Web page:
The thrust of this thesis was to investigate the pathological processes underlying dermo-epidermal separation of the inner hoof wall lamellae of the equine foot, and to improve understanding of the relationships between the various conditions associated with laminitis and the pathology of the disease.
Laminitis often follows acute changes in metabolism due to disease, and is also associated with metabolic conditions resulting in insulin insensitivity. Administration of exogenous glucocorticoids is anecdotally associated with laminitis and this may be related to their effects on metabolic hormones. The metabolic effects and pharmacokinetics of a commonly used veterinary glucocorticoid were investigated to address this issue. Triamcinolone acetonide (TMC) altered glucose metabolism and caused a prolonged hyperglycaemia and hyperinsulinaemia. The pharmacokinetics of TMC indicated that the drug persisted in the body for long periods and affected metabolism at very low concentrations. Although TMC administration did not precipitate laminitis, it may create a situation where whole body metabolism is compromised, potentially weakening the dermo-epidermal junction.
Two in vitro models were used to investigate the effects on the dermo-epidermal junction of glucose withdrawal and enzyme activation. Glucose removal altered the structure of the hemidesmosome (HD). Transmission electron microscopy (TEM) showed progressive loss of visible HDs from the epidermal basal cells of the secondary epidermal lamellae (SEL), collapse of the cytoskeleton and concentration of the cytoskeleton around the nucleus. Immunofluorescence microscopy (IFM) suggested that the alterations in HD structure might be due to an initial loss of laminin 5, followed by concurrent loss of BP180, integrin α6 and BP230. Normal activity and interactions of the HD components with each other, with signal transduction molecules, and with protein kinases within the epidermal basal cells requires energy. Glucose withdrawal from the hoof tissues seemed to disrupt the cellular metabolism, resulting in denucleation of the HD, collapse of the epidermal cell cytoskeleton and dermo-epidermal separation along the BM.
TEM suggested that activation of constituent matrix metalloproteinases (MMPs) destroyed the anchoring filaments (AFs) connecting HDs to the basement membrane (BM), allowed the epidermal cells to separate from the BM and dermal tissue without apparent alteration to the HD ultrastructure. During the process of separation initiated by enzyme activation the results from IFM suggested there may be cleavage of laminin 5, and concurrent loss of BP180, integrin α6 and BP230. MMP activation seemed to result in a cleavage of the AFs between the HD and BM, resulting in the dermo-epidermal separation.
Laminitis induced by carbohydrate overload was investigated and compared to the in vitro models. TEM allowed an quantitative measure of laminitis. There was a correlation between severity of laminitis and ultrastructural damage to hoof lamellar epidermal basal cells in terms of loss of HDs from these cells.
Laminitic hoof tissue examined by IFM exhibited a partial loss of laminin 5, BP 180 and integrin α6, and also suggested there might be cleavage of laminin 5 in severely affected tissue. The pathology of laminitis appears to incorporate aspects of both the in vitro models, suggesting that more than one pathological process is active in the developmental phase of laminitis. I postulate that glucose starvation in the hoof tissues might be caused by alterations in whole body metabolism and is responsible for the loss of laminin 5, BP 180 and integrin α6, while the increase in transcription and activation of MMP 2 may be responsible for the cleavage of laminin 5. These two processes are jointly active in the process of dermo-epidermal separation, BM disintegration and laminitis.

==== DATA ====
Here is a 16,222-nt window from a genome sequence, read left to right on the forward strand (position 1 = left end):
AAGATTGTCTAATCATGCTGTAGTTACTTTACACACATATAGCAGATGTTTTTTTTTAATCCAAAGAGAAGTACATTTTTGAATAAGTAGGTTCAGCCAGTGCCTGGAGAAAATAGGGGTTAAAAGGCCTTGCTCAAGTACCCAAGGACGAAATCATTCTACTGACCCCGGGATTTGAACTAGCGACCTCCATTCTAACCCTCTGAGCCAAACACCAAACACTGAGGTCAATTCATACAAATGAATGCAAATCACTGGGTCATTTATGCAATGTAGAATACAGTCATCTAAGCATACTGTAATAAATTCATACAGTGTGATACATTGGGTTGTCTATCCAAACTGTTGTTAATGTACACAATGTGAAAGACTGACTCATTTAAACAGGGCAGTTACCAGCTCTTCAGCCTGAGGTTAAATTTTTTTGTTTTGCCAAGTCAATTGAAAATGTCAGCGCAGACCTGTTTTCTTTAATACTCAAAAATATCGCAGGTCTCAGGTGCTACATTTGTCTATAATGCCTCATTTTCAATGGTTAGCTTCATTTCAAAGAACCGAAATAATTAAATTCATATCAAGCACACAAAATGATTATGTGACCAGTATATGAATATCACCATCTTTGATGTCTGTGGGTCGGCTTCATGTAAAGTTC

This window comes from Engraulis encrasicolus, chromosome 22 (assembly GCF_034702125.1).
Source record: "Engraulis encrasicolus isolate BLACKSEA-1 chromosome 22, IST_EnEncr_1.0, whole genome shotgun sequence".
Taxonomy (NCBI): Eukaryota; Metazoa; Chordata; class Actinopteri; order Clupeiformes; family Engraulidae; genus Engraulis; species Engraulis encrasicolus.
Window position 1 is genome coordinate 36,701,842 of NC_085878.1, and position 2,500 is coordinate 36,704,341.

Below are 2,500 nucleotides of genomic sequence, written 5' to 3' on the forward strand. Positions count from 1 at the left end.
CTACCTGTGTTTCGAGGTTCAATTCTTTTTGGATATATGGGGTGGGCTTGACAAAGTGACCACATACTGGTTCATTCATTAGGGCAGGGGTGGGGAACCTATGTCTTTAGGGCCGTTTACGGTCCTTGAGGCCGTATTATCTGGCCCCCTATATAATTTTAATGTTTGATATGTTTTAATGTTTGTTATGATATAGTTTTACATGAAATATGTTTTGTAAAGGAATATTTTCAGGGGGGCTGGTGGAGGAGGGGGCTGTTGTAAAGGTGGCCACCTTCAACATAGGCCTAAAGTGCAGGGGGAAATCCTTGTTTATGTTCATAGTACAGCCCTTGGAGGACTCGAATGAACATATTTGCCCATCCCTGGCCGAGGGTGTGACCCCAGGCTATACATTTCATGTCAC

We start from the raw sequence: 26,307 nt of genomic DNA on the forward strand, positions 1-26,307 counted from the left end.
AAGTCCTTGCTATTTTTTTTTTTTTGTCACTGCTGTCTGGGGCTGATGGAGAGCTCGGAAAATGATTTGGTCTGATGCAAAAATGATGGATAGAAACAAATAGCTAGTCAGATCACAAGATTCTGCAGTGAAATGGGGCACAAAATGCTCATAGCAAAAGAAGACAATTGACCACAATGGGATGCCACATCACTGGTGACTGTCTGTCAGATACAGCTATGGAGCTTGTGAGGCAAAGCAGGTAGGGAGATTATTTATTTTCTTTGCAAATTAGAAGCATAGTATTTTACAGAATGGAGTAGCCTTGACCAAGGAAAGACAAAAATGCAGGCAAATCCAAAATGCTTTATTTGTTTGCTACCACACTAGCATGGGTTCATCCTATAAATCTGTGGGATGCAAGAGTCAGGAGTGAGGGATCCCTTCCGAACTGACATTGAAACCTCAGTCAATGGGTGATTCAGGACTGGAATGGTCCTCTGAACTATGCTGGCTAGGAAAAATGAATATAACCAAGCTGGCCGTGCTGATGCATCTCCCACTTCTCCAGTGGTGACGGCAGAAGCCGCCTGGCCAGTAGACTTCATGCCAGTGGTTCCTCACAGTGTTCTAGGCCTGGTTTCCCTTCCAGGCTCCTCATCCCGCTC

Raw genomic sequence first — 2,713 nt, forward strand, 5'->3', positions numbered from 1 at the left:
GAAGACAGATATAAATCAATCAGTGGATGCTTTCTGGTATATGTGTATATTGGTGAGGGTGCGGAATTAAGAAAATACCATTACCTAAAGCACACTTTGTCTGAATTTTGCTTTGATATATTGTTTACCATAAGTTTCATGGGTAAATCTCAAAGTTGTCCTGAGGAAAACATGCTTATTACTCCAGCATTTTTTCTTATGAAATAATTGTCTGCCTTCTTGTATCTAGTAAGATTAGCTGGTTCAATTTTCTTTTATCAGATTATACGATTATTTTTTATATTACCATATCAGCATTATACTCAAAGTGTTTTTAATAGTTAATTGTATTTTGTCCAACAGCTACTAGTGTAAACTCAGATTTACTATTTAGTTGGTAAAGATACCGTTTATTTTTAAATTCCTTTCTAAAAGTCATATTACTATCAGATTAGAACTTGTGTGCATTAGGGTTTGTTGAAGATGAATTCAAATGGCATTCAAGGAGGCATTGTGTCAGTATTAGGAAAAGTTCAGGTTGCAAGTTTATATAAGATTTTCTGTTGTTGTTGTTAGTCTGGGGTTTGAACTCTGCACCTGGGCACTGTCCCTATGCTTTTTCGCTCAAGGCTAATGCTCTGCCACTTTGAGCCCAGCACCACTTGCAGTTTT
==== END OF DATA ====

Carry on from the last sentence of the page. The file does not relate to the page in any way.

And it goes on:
One potential treatment for the preventation of laminitis is cold therapy, applied during the developmental phase of this disease. Cold therapy did not prevent the loss of epidermal basal cell HD components or the changes in cytoskeleton previously described in laminitic tissue, but may prevent cleavage of laminin 5 and separation of the epidermal basal cells from their underlying BM. Cold therapy has been shown to decrease MMP 2 activation during developmental laminitis and IFM suggested that it might also prevent enzyme mediated damage to the AFs connecting the epidermal basal cells and the BM in the SEL. This study provides evidence supporting the use of cold therapy during the developmental phase of laminitis to limit the degree of enzyme mediated BM damage, and decrease the severity of an episode of the disease.
The research documented in this thesis indicates that laminitis is the result of glucose starvation and MMP activation in the feet causing HD denucleation and AF cleavage in the BM zone of the hoof lamellae. The investigation of an extremely rare case of neonatal laminitis provided a unique demonstration of the importance of the HD adhesion complex in maintaining the stability of the dermo-epidermal junction. This animal provided a HD deficiency model and demonstrated that in the absence of any of the usual inciting conditions (septicaemia, grain overload), disturbance of HDs resulted in laminitis.
The experiments outlined in this thesis have demonstrated insights into the structural changes underlying the pathology of laminitis and the factors contributing to these changes. It is hoped that a clear understanding of the processes resulting in dermo-epidermal junction separation may lead to the development of effective treatments for this crippling disease.